Going behind the helmet to meet the real Bob Log III

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Bob Log III is talented. He’s a one-man slide guitar (and percussion) band celebrating all things delta bluesy, punky and rock and roll. But above all, Bob Log III is mental – and absolutely unforgettable.

Never turning up without his sparkly motorcycle helmet (wired up with an old-school telephone at the front to mic him up) and wearing a stuntman-style gold jumpsuit, his persona and presence is as much a part of the performance as the music itself.

Bob Log III

Bob Log III

At the Hare & Hounds, his set starts from backstage; a bluesy riff begins with no sign of the man himself, then he appears, strutting his way through the crowd, battered amplified acoustic in hand.

During his show, Bob pulls up girls to sit on his knee while he plays kick drums and the hi-hat with his feet (a regular part of his set) and pours Bucks Fizz into a dog bowl and inflatable duck for the audience to drink out of.

“Now it’s a party,” he quips, as the dog bowl and inflatable duck are returned empty to the front of the stage.

It certainly feels like an old-school party. Earlier he got us blowing up a pack of balloons and now they’re all floating around us and drowning him on stage.

Loud and addictive

His sound is loud, bluesy and addictive. I’d say it’s more towards a kids party on steroids.

Bob plays explicit hits such as Boob Scotch (with the famous refrain “get your tits out my scotch”), and My Shit is Perfect – such uncivil language means little to the audience, who cheer loudly with every jibe he makes between songs.

A recovered and anti-perspired Bob Log sits down with me post-gig for a chat. The mask is off – but it soon becomes apparent that the onstage persona is just an exaggeration of his personality.

But where did Bob Log III begin?

“When I was 11, I just wanted play guitar, and make a party,” he said. “And it took a while.

“At first, I was in a two man band, touring the world. Then my drummer wanted to go home all of a sudden on the day of a gig, so I had a choice – shutting up shop, or finding a way to play drums and guitar by myself, with eight hours to learn how to do it.

“But that sort of made it fun. If I’d had two weeks, it wouldn’t have ended up the same way.

“I like to make playing guitar as fun as possible, so everything I do is to make guitar more fun than it already is.

“If you think about it, it’s basically tap dancing whilst I play guitar. But I do it on a stool.”

He makes a good point and mentions how most of us tap our feet anyway while we play instruments. So maybe you may as well make a bigger deal out of it and use it to your advantage.

Girls sitting on his knee

I also want to discuss why – not to be ageist – all these young, attractive girls are all over a man who is nearing 50. Is there ever any struggle to get girls to sit on his knee?

“You’d be surprised,” he said. “There are days I can get no-one to sit on my knee. But sometimes, I get guys, I’ve had small people, huge people, pregnant people, once I had a baby, I’ve had couples. I’ve done weddings, all kinds of people.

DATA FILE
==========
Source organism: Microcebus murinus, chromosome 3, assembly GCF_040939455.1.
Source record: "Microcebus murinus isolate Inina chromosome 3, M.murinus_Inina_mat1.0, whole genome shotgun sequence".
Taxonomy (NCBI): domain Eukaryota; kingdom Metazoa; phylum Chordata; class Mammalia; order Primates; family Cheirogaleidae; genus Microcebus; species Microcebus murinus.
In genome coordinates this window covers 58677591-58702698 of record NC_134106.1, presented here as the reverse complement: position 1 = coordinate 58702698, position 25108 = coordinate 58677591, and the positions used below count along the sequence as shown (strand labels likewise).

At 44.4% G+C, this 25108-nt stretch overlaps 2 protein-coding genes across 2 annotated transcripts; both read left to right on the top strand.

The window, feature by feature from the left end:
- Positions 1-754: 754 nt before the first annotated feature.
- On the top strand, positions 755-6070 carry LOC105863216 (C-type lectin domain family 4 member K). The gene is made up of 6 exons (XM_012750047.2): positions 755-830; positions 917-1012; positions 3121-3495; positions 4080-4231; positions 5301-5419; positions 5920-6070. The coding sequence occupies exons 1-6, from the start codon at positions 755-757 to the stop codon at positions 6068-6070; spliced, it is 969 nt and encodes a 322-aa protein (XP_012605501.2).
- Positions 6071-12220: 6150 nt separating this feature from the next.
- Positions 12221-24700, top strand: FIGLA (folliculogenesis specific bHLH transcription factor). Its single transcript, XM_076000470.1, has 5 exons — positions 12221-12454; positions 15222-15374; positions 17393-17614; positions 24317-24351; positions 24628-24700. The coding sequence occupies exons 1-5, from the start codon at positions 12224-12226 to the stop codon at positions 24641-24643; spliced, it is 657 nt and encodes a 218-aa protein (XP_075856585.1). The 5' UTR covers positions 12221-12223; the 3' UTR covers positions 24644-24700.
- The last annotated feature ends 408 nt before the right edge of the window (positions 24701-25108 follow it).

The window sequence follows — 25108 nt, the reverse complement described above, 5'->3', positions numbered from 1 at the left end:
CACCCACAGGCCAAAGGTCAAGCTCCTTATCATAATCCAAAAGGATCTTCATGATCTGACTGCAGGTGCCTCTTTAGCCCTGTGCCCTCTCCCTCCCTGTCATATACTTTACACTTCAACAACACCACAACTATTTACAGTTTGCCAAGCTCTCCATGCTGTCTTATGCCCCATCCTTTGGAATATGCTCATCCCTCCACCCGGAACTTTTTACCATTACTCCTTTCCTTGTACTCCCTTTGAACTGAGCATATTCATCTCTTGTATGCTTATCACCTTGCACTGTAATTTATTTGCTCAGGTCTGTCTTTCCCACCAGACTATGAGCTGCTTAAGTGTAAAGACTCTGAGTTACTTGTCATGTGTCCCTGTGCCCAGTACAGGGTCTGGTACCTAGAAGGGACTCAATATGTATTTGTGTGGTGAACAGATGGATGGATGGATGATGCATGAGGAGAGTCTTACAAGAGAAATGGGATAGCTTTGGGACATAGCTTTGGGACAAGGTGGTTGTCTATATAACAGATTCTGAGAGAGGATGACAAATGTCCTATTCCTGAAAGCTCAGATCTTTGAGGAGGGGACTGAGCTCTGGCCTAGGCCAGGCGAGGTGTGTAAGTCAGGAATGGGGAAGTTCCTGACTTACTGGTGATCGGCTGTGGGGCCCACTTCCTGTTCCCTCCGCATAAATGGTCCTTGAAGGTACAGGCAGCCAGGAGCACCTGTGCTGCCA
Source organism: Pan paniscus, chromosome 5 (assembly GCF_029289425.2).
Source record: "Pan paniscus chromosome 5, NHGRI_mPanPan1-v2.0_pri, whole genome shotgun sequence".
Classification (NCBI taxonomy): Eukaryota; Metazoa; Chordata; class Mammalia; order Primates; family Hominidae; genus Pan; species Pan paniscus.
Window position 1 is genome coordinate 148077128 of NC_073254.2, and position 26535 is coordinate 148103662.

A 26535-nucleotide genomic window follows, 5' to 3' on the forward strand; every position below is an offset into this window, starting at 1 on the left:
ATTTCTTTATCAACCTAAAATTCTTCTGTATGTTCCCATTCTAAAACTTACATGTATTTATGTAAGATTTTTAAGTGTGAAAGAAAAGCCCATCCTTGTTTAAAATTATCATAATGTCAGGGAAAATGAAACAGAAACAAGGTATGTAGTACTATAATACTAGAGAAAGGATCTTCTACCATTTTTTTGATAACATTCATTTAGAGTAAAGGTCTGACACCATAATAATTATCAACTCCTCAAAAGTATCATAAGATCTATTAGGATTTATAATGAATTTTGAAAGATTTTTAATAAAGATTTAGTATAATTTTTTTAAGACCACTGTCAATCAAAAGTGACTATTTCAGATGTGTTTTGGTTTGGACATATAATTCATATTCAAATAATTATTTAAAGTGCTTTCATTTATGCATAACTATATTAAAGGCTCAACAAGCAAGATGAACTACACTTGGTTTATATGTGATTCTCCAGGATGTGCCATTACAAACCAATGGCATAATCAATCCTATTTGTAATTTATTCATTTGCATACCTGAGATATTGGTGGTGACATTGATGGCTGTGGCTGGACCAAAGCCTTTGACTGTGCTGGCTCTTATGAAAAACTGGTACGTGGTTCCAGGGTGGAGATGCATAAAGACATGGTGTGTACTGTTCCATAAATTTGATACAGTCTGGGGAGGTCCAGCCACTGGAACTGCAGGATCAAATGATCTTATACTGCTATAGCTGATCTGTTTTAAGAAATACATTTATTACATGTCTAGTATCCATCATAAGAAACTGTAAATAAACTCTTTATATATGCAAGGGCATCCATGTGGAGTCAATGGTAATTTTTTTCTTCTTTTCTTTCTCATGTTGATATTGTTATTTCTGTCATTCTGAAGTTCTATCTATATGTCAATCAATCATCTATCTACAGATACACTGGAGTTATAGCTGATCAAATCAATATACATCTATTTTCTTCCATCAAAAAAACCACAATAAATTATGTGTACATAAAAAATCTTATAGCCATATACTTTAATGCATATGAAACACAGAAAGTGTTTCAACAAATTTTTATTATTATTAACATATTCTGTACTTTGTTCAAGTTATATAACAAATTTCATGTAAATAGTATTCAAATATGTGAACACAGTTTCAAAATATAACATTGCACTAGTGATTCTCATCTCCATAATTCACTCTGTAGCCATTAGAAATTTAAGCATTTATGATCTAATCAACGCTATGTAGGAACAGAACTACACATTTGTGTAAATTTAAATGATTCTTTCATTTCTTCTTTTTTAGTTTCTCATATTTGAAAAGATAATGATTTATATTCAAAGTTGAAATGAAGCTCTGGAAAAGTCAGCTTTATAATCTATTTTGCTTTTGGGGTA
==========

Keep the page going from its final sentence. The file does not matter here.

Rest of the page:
“But I secretly like it when no-one gets up because I love that song, and it means I can play it to perfection for once. Of course, with people on my knee, it makes me play guitar far worse, but it makes the party bigger. I like a challenge.”

The popularity of his knee joints, however, comes with drawbacks.

“There were two girls sitting on me on this show in Sweden, and the crowd went wild,” he explained. “I was thinking ‘God, I’m so good’. And then I realised that the girls were kissing.

“It had nothing to do with me whatsoever, so I just played the song as good as I could. For a second I felt like I was a real rock star!”

Nylon suits

Of course you can’t not mention his attire. I ask him if he’s ever regretted the choice of a nylon suit. He claims he doesn’t.

“I get pretty hot sometimes, and when I first got this gold one sewn up, the cuffs were sewn too tight and I couldn’t get it off,” he said. “It felt like a strait jacket.

“And when I first got my suits done, they were made by this older lady. I said I wanted a tight costume, that I could still lift my arms in. She asked if I was an ice skater. I just said ‘yes’ – it was easier than explaining.”

He’s never viewed his act as niche, or specialist. I’ve wondered why it’s always gauged such a thunderous reaction wherever I’ve seen him – from a tiny festival in the heart of Dorset, seven years ago, to the streets of quaint Guildford, to the Hare & Hounds in Birmingham.

But to Bob, it’s always been universally appealing: “It’s rock and roll. I grew up loving ACDC and Chuck Berry. I’m speaking that language, but with a little twist.

“I’m not surprised when people get it. It’s not like I’ve planned out this whole thing, it’s just like this is what I do. It is what it is.”

And no, he doesn’t plan on stopping soon.

“It’s just too much fun playing drums wrongly.”

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